The Commonwealth Government’s 10 year National Partnership Agreement on Remote Housing (NPARH) comes to an end in June 2018 and no further funding for remote housing has yet been negotiated between the State and Federal Government.
This National Agreement with the Commonwealth has included South Australia, Western Australia, Queensland and the Northern Territory. Under this National Remote housing agreement, the Commonwealth Government nationally allocated a total amount of about $776 million each year. South Australia has been getting about $25 million each year for remote housing in this state.
With the imminent termination date of June 2018 for the National Partnership Agreement for Remote Indigenous Housing (NPARIH) and subsequent Remote Housing Strategy, the Anangu Lands Paper Tracker is very concerned about the uncertainty regarding future funding for the provision of housing in remote communities and the potentially damaging implications of this for people living in these communities.
Although not a specific target under the Closing the Gap strategy, decent housing is acknowledged as a key social-determinant of improved health and wellbeing, and is a fundamental building block for closing the gap in many of the target indicators. For these reasons, and in light of the disappointing results of the recent Closing the Gap report, it is critical that the Commonwealth Government continues to provide funding for remote housing. A sustained Commonwealth commitment to remote housing programs is critical to improving the health and wellbeing of citizens living in remote communities, and to closing the gap.
Numerous research studies, including the Commonwealth’s own Review of the Remote Indigenous Housing Program and those conducted by the Australian Housing and Urban Research Institute (AHURI), provide extensive evidence that the resourcing and support for remote housing has produced significant improvements, but that we still have a long way to go.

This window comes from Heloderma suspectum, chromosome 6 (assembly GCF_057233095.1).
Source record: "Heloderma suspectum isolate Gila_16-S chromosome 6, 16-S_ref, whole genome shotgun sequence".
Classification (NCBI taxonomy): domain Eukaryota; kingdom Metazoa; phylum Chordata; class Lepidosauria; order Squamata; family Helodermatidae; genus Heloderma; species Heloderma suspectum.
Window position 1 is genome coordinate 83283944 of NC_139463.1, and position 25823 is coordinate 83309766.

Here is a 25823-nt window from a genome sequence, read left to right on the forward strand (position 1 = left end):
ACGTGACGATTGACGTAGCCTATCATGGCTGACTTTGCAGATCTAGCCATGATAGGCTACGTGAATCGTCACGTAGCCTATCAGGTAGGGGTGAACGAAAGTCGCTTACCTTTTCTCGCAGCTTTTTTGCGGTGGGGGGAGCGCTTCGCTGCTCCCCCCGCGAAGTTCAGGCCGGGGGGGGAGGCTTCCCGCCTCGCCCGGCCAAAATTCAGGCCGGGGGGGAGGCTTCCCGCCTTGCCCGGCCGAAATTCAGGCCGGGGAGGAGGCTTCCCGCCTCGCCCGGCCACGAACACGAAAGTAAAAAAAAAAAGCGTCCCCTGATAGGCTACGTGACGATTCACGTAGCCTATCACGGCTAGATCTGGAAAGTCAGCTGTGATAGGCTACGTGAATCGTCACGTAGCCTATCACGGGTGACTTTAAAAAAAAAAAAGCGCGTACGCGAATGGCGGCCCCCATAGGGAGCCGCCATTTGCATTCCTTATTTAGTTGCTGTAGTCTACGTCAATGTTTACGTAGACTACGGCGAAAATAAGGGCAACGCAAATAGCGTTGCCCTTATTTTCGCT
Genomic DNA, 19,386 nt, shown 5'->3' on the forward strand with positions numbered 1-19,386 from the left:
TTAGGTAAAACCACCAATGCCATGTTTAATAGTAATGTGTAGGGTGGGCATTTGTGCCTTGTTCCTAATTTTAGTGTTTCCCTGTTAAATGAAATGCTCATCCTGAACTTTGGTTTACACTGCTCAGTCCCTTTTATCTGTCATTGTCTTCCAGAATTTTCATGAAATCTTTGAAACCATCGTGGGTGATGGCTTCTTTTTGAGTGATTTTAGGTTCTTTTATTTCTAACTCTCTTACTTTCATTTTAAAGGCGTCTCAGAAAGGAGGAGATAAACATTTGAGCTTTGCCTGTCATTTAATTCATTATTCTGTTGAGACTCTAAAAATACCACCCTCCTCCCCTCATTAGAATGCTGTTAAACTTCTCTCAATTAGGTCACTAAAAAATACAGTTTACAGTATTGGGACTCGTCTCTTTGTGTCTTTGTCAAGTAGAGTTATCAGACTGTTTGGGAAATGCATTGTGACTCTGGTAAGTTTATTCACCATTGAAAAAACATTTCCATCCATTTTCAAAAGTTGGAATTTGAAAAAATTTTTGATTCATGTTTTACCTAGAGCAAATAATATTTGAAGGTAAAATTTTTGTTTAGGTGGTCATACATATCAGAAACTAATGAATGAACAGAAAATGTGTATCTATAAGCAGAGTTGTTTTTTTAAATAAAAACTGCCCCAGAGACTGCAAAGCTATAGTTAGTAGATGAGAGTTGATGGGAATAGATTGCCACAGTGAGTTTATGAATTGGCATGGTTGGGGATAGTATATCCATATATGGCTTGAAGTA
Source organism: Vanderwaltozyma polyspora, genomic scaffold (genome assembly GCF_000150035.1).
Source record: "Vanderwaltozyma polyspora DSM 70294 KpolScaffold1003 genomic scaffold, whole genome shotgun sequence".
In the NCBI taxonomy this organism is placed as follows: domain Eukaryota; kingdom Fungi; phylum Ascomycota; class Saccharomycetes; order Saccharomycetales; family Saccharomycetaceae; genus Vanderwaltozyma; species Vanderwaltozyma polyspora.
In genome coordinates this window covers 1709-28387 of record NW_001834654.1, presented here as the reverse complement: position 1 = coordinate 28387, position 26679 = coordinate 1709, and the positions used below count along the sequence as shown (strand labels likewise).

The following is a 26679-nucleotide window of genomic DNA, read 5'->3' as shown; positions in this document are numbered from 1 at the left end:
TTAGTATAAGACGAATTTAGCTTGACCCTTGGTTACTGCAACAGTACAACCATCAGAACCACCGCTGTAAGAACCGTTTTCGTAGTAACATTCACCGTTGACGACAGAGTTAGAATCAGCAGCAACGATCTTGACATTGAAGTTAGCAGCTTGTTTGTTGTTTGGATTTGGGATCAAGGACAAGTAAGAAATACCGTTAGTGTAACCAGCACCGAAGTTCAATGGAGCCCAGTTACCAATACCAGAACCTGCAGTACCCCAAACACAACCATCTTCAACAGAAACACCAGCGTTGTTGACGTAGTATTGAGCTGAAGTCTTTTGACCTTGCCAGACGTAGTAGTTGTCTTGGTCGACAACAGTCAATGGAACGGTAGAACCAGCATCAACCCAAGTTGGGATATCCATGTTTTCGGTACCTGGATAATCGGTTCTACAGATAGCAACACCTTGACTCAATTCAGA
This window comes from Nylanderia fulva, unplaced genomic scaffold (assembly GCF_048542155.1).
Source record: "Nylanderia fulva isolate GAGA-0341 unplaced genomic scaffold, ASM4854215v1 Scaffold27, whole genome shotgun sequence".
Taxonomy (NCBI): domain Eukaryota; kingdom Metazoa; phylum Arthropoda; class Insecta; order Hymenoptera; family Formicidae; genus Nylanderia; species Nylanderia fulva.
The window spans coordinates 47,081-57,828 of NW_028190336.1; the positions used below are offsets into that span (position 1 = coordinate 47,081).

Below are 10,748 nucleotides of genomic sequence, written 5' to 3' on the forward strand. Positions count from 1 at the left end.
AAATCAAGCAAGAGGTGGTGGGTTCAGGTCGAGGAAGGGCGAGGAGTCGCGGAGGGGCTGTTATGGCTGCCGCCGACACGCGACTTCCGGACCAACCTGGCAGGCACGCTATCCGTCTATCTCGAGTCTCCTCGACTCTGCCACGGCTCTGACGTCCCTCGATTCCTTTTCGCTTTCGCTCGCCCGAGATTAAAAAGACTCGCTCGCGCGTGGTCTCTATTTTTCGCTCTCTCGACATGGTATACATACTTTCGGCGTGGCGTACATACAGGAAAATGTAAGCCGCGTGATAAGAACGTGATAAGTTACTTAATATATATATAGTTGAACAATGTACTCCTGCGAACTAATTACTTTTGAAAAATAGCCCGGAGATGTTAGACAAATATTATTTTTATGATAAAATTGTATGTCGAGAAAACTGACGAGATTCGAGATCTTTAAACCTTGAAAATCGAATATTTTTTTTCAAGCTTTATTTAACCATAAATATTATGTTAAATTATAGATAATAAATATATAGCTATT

The Remote Housing Review identified a range of persistent issues that still need to be addressed in order to reduce the continuing unacceptable level of overcrowding and to sustain improvements in housing quality for Aboriginal and Torres Strait Islander families.
Having already invested $5.4 billion in remote housing, it would make sense for the Commonwealth Government to protect these investments and to sustain the gains that have already been made; doing so would increase the lifespan of the existing housing stock, enable ongoing systematic property maintenance and tenancy management, and result in tenants’ improved health and wellbeing.
The Commonwealth’s Review Panel (2008-2018) estimated that after accounting for population growth, an additional 5,500 homes are required by 2028 in order to reduce levels of overcrowding in remote areas to acceptable levels. It is argued that many more than 5,500 homes are needed if we are aiming to eliminate overcrowding altogether, rather than simply being satisfied with attaining an ‘acceptable level’.
Future funding arrangements should not only serve to protect existing investment but would also require a focus on continued need; the development of improved structures for design, implementation and oversight, with an increased level of community-driven initiatives; and attention being paid to develop the local-level work force and create more employment.
Based on funding provided to each jurisdiction, the analysis provided by the Remote Housing Review shows that South Australia achieved best value for money across its construction program. This track record indicates that further funding for this State would be put to good use.
The Anangu Lands Paper Tracker and Uniting Communities wrote to the Minister for Indigenous Affairs, the Hon Nigel Scullion. We raised our concerns with him about the urgent need for clarity about the future of funding for remote housing. You can read our letter to Minister Scullion here.
If you’d like to listen to a radio interview with Dr Alice Clark from Shelter SA about funding for remote housing, you can listen here.
If you would like to read previous Paper Tracker web posts about remote housing, click here.